The bag hit her in the chest. Pushed by Kelsier’s Allomancy, it hurled her across the room—past the two surprised Inquisitors—until she ?nally dropped awkwardly to the ?oor, skidding on the marble.

  Vin looked up, slightly dazed. In the distance, Kelsier regained his feet. The main Inquisitor, however, didn’t seem very concerned about the dagger in his neck. The other two Inquisitors stood between her and Kelsier. One turned toward her, and Vin felt chilled by its horrifying, unnatural gaze.

  “RUN!” The word echoed in the domed chamber. And this time, ?nally, it struck home.

  Vin scrambled to her feet—fear shocking her, screaming at her, making her move. She dashed toward the nearest archway, uncertain if it was the one she had come in through. She clutched Kelsier’s coin pouch and burned iron, frantically seeking an anchor down the corridor.

  Must get away!

  She grabbed the ?rst bit of metal she saw and yanked, tearing herself off the ground. She shot down the corridor at an uncontrolled speed, terror ?aring her iron.

  She lurched suddenly, and everything spun. She hit the ground at an awkward angle—her head slamming against the rough stone—then lay dizzily, wondering what had happened. The coin pouch… someone had Pulled on it, using its metal to yank her backward.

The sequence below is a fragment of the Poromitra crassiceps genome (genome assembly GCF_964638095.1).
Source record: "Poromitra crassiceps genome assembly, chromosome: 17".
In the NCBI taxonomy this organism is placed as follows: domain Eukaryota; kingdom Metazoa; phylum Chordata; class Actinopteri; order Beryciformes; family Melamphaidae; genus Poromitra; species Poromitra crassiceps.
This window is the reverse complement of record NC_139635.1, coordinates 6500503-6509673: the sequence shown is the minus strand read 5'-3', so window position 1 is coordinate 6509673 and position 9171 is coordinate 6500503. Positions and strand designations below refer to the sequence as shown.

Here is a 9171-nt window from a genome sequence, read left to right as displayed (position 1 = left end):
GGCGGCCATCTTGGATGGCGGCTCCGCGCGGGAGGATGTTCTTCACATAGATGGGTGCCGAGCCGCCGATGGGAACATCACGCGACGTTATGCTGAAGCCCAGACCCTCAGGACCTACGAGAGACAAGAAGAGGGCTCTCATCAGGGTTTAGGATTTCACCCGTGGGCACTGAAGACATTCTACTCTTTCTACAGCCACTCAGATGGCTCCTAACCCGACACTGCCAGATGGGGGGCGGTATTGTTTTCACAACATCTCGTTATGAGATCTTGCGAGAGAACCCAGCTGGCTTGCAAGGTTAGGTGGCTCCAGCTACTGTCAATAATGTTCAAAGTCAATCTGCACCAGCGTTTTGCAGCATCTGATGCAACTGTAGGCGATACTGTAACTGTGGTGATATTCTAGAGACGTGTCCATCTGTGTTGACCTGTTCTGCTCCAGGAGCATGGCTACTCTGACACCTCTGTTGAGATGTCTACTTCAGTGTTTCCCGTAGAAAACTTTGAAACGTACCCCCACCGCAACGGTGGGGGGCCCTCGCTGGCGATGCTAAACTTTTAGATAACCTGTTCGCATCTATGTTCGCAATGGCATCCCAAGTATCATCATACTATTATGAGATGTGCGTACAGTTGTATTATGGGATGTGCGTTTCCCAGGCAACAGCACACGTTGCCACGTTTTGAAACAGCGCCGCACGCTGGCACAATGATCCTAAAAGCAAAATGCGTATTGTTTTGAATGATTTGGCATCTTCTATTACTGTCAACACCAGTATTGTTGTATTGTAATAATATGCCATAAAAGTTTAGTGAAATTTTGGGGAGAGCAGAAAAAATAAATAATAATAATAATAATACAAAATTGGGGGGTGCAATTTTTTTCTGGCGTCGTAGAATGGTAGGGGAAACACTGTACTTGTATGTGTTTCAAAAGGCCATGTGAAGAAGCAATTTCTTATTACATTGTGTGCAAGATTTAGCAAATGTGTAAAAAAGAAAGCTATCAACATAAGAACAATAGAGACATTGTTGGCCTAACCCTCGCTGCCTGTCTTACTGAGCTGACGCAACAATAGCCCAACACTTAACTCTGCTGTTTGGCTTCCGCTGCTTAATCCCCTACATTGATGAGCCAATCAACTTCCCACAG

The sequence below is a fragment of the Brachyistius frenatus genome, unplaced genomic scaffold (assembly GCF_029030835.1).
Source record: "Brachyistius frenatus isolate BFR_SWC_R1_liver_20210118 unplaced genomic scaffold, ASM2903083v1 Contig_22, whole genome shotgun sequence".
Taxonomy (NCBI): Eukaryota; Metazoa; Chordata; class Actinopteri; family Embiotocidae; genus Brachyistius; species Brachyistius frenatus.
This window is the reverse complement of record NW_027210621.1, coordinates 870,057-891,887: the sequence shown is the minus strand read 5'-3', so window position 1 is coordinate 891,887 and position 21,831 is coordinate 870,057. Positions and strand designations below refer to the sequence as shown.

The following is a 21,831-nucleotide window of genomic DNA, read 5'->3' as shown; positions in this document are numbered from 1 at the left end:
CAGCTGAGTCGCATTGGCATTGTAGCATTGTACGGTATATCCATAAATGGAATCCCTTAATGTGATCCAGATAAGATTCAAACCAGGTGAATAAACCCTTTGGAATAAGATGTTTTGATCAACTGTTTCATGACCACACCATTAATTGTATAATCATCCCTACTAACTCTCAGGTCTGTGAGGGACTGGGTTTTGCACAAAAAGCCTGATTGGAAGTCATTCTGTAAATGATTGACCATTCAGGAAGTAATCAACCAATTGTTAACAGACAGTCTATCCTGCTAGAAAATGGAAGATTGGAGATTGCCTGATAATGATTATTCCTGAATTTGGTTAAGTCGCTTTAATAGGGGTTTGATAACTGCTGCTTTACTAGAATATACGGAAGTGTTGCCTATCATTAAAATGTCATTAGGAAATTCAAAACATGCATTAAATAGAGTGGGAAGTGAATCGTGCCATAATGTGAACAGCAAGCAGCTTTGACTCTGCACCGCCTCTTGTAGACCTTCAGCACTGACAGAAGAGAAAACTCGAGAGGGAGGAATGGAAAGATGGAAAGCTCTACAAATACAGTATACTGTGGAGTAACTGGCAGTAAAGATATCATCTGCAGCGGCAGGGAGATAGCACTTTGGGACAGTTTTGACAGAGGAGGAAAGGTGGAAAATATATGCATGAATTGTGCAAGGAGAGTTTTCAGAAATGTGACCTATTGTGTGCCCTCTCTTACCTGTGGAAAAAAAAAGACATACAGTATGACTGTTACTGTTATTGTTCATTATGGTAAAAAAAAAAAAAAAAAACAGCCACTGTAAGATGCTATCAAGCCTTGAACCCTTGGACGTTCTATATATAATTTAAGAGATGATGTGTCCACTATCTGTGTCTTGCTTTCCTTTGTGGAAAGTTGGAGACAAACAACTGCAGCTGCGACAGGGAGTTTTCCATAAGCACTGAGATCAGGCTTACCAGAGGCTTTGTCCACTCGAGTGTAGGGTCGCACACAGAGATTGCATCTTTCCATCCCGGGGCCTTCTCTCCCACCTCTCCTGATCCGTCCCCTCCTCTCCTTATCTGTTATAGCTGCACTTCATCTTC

Vin rolled over and saw a dark form shooting down the corridor. The Inquisitor’s robes ?uttered as he dropped lightly to his feet a short distance from Vin. He strode forward, his face impassive.

  Vin ?ared tin and pewter, clearing her mind and pushing away the pain. She whipped out a few coins, Pushing them at the Inquisitor.

  He raised a hand, and both coins froze in the air. Vin’s own Push suddenly threw her backward, and she tumbled across the stones, skidding and sliding.

  She heard the coins pling against the ?oor as she came to a rest. She shook her head, a dozen new bruises ?aring angrily across her body. The Inquisitor stepped over the discarded coins, walking toward her with a smooth gait.

  I have to get away! Even Kelsier had been afraid to face an Inquisitor. If he couldn’t ?ght one, what chance did she have?

  None. She dropped the pouch and jumped to her feet, then she ran, ducking through the ?rst doorway she saw. The room beyond was empty of people, but a golden altar stood at its center. Between the altar, the four candelabra at the corners, and the cluttering of other religious paraphernalia, the space was cramped.